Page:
Addiction & the Humanities, Vol. 8(7) – Just Do It? Selling exercise and addiction in Nike campaigns


This week, we continue a series focusing on addiction and advertising. In this series, we explore the relationship between advertisements, drug use, and public perceptions of addiction.

In the last Addiction & the Humanities, we analyzed messages about drug use in pharmaceutical advertisements. Just like pharmaceutical companies, major commercial brands sometimes use popular notions about drugs to sell their products. This week’s Addiction & the Humanities examines a recent advertising campaign in which Nike used expressions of drug addiction to sell shoes. 

Nike hired Saatchi & Saatchi, an international marketing firm, to run the advertising campaign in Brazil. The first stage of the campaign featured stickers in restrooms of popular bars and nightclubs in São Paulo and Rio de Janeiro. On the stickers was written #coisadaboa (meaning “the good stuff” in Portuguese) and a telephone number, simulating a drug user-drug dealer interaction. Newspaper block ads announced the arrival of the "good stuff". The second part of the campaign featured this commercial that aired online, on TV, and in movie theaters:


The ad mixes drug-sniffing dogs, police raids, withdrawal sweats, shoe tossing—all classic images associated with drugs and drug addiction. Through pairing these images with the narration of a person who is supposedly “addicted” to running, Nike portrays running as an addiction. Unfortunately, it misses the mark, instead spreading harmful and stigmatizing messages along the way.

“Welcome to the world of addiction—the only addiction that is good for your body,” the narrator says. By insisting that running is “the only addiction that is good for your body,” the commercial is completely dispensing with the potential for harmful exercise addiction. Clinicians and researchers are beginning to recognize exercise addiction and explore what it means for people. For those who have behavioral addictions like exercise addiction, and who might not be getting the proper nutrition to sustain vigorous exercise habits, this kind of exercise is an unhealthy behavior that carries serious medical risks. In these cases, a running addiction is not “good for your body.” 

“It’s a physical and chemical addiction. Your body changes and your mind transforms.” Despite scientific evidence for increased release of endorphins during exercise—frequently dubbed “runner’s high”—there is a lack of conclusive evidence that it follows the same trajectory of physical dependence that some substances do (Freimuth, 2011). 

“You start slowly, thinking ‘I can stop whenever I want.’ It’s a one-way ticket to ever longer distances….I have never met an ex-addict.” Just because a person starts running does not mean that he or she will develop an addictive relationship with running. Although the mood-altering effects of exercise are available to everyone, not all people who exercise often and intensely become addicted to exercise. People can indeed develop psychological addiction to exercise, but like most addictive behaviors, it is changeable through intervention and treatment (Freimuth, 2011). Branding a runner as “once an addict, always an addict” perpetuates a longstanding stigmatizing and unhelpful conceptualization of addiction.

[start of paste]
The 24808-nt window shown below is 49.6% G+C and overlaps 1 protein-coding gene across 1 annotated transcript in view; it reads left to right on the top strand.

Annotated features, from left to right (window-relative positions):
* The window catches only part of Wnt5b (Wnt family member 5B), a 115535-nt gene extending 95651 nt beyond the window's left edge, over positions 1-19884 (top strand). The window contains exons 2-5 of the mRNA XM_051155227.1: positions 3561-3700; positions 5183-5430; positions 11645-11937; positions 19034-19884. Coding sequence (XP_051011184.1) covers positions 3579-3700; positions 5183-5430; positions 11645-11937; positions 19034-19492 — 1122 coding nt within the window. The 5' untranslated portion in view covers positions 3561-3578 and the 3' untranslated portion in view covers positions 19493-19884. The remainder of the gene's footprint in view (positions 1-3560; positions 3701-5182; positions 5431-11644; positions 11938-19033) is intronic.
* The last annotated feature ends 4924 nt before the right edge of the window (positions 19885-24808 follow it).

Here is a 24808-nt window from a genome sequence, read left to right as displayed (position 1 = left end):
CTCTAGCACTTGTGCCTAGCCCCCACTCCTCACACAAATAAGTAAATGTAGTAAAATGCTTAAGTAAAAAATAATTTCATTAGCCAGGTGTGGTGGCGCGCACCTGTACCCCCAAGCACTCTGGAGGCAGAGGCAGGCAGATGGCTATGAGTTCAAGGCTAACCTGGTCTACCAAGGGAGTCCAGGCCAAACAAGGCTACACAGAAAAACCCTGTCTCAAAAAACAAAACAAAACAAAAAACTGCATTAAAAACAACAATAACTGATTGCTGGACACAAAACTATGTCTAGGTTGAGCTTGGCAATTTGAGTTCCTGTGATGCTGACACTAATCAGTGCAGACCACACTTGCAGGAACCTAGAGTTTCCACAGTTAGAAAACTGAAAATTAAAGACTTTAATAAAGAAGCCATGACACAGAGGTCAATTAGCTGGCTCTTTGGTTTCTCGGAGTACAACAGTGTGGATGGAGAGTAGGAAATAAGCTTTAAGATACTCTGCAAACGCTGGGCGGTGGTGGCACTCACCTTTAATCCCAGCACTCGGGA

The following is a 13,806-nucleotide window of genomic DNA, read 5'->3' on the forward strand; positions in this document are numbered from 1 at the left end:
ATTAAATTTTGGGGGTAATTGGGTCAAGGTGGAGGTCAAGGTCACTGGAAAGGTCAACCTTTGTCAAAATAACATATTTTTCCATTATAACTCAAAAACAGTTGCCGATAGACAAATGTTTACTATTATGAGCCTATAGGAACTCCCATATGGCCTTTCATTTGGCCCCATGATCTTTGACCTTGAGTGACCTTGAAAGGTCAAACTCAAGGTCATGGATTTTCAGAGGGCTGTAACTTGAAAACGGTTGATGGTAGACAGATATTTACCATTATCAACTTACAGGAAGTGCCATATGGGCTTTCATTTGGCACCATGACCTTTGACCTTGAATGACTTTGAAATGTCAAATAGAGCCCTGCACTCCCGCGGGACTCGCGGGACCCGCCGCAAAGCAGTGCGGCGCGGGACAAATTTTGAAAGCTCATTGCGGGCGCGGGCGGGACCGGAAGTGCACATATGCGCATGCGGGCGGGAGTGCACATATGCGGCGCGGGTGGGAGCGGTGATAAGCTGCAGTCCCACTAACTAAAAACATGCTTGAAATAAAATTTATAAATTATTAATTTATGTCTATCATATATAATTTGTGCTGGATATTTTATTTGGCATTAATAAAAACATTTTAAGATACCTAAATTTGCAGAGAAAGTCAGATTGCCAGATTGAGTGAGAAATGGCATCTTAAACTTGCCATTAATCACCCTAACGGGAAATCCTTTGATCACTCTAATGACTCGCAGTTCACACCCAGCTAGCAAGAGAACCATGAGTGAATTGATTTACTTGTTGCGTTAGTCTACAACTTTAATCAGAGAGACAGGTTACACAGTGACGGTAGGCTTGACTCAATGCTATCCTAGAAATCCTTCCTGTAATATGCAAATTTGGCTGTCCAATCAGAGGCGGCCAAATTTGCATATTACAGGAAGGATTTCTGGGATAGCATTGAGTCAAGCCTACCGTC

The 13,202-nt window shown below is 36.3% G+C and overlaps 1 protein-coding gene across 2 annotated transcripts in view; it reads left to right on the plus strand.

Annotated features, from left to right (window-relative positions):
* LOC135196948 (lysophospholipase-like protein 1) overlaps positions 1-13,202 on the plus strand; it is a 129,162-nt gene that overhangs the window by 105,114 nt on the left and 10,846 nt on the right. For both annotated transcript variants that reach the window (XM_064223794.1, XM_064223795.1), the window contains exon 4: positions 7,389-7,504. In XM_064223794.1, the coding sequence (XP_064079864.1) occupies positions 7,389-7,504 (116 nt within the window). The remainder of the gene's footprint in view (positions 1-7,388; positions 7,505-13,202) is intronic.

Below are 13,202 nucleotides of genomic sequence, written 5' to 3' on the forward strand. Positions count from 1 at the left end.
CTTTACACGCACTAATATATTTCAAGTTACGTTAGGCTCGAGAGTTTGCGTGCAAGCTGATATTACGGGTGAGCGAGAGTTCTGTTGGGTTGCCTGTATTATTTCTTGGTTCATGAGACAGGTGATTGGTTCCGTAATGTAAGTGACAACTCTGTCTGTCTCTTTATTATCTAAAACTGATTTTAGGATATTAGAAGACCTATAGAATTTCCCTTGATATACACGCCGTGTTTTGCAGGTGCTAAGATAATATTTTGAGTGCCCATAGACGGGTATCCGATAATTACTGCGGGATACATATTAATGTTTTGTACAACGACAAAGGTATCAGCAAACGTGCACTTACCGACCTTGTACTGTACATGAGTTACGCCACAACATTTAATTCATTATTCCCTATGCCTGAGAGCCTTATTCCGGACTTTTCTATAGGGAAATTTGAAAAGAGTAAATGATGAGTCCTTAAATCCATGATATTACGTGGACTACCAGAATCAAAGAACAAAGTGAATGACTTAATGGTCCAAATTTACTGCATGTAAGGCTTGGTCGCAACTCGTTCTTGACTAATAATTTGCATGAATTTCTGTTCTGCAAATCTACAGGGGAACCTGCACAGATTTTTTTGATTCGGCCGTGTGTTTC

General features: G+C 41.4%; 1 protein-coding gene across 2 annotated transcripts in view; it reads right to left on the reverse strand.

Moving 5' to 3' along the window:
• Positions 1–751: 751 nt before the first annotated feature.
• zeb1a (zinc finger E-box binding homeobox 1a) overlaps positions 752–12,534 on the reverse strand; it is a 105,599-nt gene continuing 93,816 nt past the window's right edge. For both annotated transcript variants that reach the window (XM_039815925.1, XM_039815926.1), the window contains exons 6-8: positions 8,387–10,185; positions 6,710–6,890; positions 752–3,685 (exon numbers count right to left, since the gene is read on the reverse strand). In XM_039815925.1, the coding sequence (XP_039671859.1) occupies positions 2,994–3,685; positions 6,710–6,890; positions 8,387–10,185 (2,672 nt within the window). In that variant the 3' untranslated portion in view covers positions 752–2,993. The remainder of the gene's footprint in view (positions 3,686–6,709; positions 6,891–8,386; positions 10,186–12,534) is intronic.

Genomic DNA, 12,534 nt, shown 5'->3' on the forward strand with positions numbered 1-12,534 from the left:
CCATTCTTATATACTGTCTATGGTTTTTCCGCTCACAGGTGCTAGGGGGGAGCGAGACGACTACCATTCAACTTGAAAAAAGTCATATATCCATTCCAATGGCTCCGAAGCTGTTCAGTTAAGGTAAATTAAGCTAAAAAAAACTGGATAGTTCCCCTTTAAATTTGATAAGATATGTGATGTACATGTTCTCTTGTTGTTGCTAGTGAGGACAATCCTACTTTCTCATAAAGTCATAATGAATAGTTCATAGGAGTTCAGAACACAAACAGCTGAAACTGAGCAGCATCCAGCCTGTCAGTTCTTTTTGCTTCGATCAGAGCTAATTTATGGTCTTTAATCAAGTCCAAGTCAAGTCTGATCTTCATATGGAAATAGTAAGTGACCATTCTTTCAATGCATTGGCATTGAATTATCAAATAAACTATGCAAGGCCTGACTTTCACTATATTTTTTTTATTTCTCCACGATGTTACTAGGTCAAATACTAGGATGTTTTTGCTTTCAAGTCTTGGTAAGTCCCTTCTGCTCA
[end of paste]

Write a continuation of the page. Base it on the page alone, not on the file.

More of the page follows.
In the previous Addiction & the Humanities we learned that advertisements sometimes pathologize everyday problems to sell a product, using a “normal as drug (worthy)” paradigm. Lately, some advertisements have taken the converse route and normalized the pathological, using a “drug as normal” paradigm. Nike treats pathology—addiction—as normal or healthy and manages to grossly exploit a public health issue to sell sneakers.  The company is trying to make money by presenting the idea that addiction can be healthy, and that there can be a “good” kind of addiction—conveniently, only the kind that it is selling. Moreover, it is trying to make the case that many people are (or could be) addicted to running, and you should be too. The scene towards the end of the commercial with thousands of “addicted” runners wearing Nike shoes is disturbing, rather than solidarity-inspiring.

Media outlets frequently sensationalize addiction, and it works because people are curious. But just because an advertising technique is effective at eliciting an emotional response does not mean that using it is justified or ethical.  Addiction and drug abuse are not worthy of being advertised even indirectly, especially when the facts are twisted. Overall, the advertisement provides no compelling reason to buy the story—or the shoes.

– Kat Belkin

What do you think? Please use the comment link below to provide feedback on this article.


Ads of the World. (2011). Nike: Addiction  Retrieved Aug. 12, 2012, from

Freimuth, M., Moniz, S., & Kim, S.R. (2011). Clarifying exercise addiction: Differential diagnosis, co-occurring disorders, and phases of addiction. . International Journal of Environmental Research and Public Health, 8(10), 4069–4081.

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